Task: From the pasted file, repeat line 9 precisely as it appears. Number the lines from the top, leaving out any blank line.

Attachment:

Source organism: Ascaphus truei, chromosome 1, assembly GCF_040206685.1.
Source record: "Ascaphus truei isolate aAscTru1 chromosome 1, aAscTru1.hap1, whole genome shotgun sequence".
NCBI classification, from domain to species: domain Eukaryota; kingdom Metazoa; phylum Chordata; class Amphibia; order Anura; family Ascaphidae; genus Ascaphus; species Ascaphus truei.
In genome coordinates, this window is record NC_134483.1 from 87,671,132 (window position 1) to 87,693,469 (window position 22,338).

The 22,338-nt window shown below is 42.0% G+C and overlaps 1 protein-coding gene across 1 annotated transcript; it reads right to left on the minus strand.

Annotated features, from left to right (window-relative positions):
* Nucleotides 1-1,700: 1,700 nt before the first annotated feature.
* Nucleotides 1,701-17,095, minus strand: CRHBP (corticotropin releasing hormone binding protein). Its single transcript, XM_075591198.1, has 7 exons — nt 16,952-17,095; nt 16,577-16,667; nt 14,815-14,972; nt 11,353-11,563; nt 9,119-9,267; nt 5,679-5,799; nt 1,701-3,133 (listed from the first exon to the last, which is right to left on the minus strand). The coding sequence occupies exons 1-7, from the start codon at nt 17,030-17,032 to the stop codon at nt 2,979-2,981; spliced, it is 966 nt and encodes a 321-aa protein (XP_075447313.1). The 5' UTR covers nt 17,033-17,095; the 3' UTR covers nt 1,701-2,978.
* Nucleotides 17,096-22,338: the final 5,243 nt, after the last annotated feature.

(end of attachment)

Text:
* Nucleotides 17,096-22,338: the final 5,243 nt, after the last annotated feature.